regular exercise and pain-free living

“Exercise is the key not only to physical health but to peace of mind.” – Nelson Mandela

Exercise means different things to different people. For some, it simply means “staying active” which can be little more than walking regularly, taking the stairs instead of the elevator, and working in the yard.

For others, exercise is just another word for working out, and working out can be as intense as Level 4 Crossfit workouts or High-intensity interval training (HIIT workouts). 

However, most people tend to fall somewhere in the broad middle and recognize that exercise needs to work your muscles and cardio-vascular system to some degree. 

But few people make a connection between regular exercise and pain-free living.

Exercise, Muscle Strength, and Bone Strength – A Pain Fighting Combination

It increases strength and flexibility, reduces joint pain, and helps combat fatigue. In addition, exercise can strengthen the muscles around your joints and help you maintain bone strength. All of which contributes to minimizing and preventing many of the most common sources of pain.

According to an article at WebMD,

“Exercise improves your pain threshold,” says Trent Nessler, PT, DPT, MPT, a vice president with Champion Sports Medicine in Birmingham, Ala. “With chronic pain, your pain threshold drops — in other words, it takes less pain to make you feel more uncomfortable. With cardiovascular, strengthening, and flexibility exercise, you can improve that pain threshold.”

One expert, in addressing a “pain-free body” noted that,

“Having the mobility to move our joints through full ranges of motion is important. Additionally, having the stability to keep ourselves from moving past a healthy range of motion is just as important. Having the body awareness to know which muscles we are activating and stretching, and when pain is or isn’t a serious warning sign, is even more important.”

And an article from the American Physical Therapy Association (APTA), regular exercise provides these benefits, among others:

  • Improve your memory and brain function (all age groups).
  • Protect against many chronic diseases.
  • Aid in weight management.
  • Lower blood pressure and improve heart health.
  • Improve your quality of sleep.
  • Reduce feelings of anxiety and depression.
  • Combat cancer-related fatigue.
  • Improve joint pain and stiffness.
  • Maintain muscle strength and balance.
  • Increase life span.

While it is true that a 100 percent “pain-free” life is probably not realistic, aside from injuries or illness, it is possible to attain and maintain a level of fitness and strength that provides you with the optimum condition to prevent avoidable pain issues.

Exercise When the Pain is Already There

While we want to tread carefully here it is true that generally speaking, the medical profession has moved away from prescribing long periods of bed rest for many post-surgery and injury recovery treatments.

In fact, instead of staying in bed with a “bad back”, or weeks of bed-rest after knee surgery, many physicians are prescribing (light-to-moderate) exercise and moment.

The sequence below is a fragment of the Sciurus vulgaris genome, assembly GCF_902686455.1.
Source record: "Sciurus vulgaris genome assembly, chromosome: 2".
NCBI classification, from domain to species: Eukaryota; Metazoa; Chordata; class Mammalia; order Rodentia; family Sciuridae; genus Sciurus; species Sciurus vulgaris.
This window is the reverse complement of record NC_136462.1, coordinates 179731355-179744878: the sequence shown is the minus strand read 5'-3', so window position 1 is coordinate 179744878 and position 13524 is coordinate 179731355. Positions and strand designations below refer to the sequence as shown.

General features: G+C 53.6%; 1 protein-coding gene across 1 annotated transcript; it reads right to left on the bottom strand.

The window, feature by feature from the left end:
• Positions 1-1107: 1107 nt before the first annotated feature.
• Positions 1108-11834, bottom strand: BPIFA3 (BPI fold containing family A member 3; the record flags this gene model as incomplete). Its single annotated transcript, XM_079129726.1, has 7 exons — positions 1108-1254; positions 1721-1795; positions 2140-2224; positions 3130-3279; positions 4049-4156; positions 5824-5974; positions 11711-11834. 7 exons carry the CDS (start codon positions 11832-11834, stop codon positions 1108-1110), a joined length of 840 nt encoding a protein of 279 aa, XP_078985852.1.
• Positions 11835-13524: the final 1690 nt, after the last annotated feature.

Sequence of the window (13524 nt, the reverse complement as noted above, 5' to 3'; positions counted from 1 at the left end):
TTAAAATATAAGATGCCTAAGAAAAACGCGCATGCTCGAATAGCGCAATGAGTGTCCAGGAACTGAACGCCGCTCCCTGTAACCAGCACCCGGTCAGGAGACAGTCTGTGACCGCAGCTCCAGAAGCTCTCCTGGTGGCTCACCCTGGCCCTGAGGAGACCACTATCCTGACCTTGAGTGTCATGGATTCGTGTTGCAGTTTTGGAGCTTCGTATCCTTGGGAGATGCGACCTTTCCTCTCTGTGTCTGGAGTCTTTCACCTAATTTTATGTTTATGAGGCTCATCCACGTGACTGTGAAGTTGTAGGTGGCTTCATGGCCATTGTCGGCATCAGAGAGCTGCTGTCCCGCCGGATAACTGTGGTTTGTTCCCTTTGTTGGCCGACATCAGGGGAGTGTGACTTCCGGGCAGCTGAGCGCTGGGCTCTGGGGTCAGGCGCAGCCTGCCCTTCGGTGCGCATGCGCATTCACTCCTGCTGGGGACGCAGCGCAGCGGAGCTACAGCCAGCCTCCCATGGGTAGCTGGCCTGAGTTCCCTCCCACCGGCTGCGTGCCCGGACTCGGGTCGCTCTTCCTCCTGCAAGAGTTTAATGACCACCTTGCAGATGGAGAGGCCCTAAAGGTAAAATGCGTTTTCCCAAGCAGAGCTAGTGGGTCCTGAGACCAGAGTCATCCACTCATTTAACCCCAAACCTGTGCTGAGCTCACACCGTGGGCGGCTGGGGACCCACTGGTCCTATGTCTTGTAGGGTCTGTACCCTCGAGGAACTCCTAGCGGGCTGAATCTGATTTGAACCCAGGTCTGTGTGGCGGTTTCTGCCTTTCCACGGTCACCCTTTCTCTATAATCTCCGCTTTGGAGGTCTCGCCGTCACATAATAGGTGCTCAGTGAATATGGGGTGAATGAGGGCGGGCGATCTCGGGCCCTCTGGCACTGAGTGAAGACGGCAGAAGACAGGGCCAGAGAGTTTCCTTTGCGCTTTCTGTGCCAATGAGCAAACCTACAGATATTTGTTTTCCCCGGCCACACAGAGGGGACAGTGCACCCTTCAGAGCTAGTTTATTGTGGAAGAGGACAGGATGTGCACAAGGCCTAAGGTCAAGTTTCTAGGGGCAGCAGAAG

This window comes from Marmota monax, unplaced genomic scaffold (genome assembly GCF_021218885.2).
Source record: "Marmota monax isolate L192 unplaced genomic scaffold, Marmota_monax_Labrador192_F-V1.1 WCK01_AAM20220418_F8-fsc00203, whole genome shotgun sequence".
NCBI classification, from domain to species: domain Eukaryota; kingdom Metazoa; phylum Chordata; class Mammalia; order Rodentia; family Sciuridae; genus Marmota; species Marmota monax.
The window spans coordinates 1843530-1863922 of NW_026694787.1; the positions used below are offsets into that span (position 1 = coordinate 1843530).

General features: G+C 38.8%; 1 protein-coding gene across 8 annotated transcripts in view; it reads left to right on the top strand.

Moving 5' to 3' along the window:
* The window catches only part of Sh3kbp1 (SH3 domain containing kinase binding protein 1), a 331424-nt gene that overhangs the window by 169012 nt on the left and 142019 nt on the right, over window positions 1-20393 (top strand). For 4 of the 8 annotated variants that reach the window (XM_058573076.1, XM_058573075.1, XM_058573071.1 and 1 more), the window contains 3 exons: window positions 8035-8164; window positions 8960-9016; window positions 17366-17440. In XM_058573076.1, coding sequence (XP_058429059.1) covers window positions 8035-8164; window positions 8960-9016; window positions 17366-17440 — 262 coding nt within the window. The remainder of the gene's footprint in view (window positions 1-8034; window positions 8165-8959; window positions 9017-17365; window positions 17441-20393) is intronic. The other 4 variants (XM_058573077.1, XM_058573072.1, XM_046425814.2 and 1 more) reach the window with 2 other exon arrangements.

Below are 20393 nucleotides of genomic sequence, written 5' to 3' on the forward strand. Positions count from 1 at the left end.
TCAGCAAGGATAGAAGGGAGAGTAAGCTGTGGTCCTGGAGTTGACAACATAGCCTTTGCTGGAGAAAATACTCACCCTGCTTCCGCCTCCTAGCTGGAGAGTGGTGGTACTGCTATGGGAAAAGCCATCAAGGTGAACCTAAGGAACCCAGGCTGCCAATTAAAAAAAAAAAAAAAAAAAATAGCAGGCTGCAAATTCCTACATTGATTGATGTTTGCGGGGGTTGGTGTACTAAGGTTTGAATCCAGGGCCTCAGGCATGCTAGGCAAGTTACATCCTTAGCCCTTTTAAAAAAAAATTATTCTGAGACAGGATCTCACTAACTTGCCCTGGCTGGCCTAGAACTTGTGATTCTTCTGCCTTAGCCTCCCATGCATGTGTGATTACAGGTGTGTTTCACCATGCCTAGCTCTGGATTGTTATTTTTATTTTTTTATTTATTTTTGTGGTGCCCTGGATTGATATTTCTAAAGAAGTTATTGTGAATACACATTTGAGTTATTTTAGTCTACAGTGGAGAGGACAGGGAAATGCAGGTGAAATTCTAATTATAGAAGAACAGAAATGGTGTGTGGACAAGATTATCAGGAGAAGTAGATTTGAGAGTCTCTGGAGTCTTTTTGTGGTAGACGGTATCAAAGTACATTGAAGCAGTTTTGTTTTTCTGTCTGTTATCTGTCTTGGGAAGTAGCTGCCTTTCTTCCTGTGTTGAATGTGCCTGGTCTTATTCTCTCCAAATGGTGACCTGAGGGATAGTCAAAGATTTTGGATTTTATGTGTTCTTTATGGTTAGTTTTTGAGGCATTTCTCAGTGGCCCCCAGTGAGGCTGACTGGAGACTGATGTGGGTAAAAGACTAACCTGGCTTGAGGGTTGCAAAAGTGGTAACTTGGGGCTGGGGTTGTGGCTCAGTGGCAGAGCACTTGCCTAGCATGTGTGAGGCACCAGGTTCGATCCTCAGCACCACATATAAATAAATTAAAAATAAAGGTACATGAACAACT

The National Institutes of Health relates that,

“Most people living with chronic pain can exercise safely, and it can assist with pain management. In fact, being inactive can sometimes lead to a cycle of more pain and loss of function.”

What the medical profession has discovered is that exercise, especially strength-building forms of activities, boost healing and recovery. In addition, the profession has recognized that regular exercise – especially for muscle and bone strength – helps prevent or at least minimize various types of pain.

Joint pain, sore backs, leg pain, shoulder and neck issues… the list goes on. The bottom line is that a strong, fit, and aerobically efficient body is a body far less prone to pain, and one that is far more likely to recover from pain quickly.

The issue especially is not the occasional sore muscle or sprain. These may still occur. But it is the prevention and avoidance of chronic pain that gives exercise it’s an added value. 

At Pain and Performance Solutions we understand that not everyone is already at a level of optimum health and fitness, nor are they free of chronic pain. While we agree that exercise can help tremendously on the road to living pain-free, your current pain issues may still need to be addressed.

Pain and Performance Solutions, Exercise, and Living Pain-Free

The first step in recovering from pain and becoming pain-free is when we get to know you and your pain issues. Once you make your first appointment, we’ll want to learn about your present discomfort as well as any history of pain.

After providing you with a full examination, we can determine which form of treatment is needed to help you on your road to recovery.

Often, when pain occurs, our bodies will try to compensate for the pain in order to allow us to get through the day with less pain. However, because our bodies have shifted that pain around to compensate for our discomfort, this often leads to other areas of pain.

Getting chronic pain relief with therapies such as Anatomy in Motion and Active Release Technique® can only begin when we can understand where your pain started. That could mean it started previously with another injury you might have sustained.

Your trust in us and your transparency is key. Getting your body to work properly and healthy is the only way to achieve total recovery. So, don’t hesitate to reach out. We are here to help and will answer any, and all questions that you may have. You can reach us at (707) 636-4404 or by filling out our online contact form.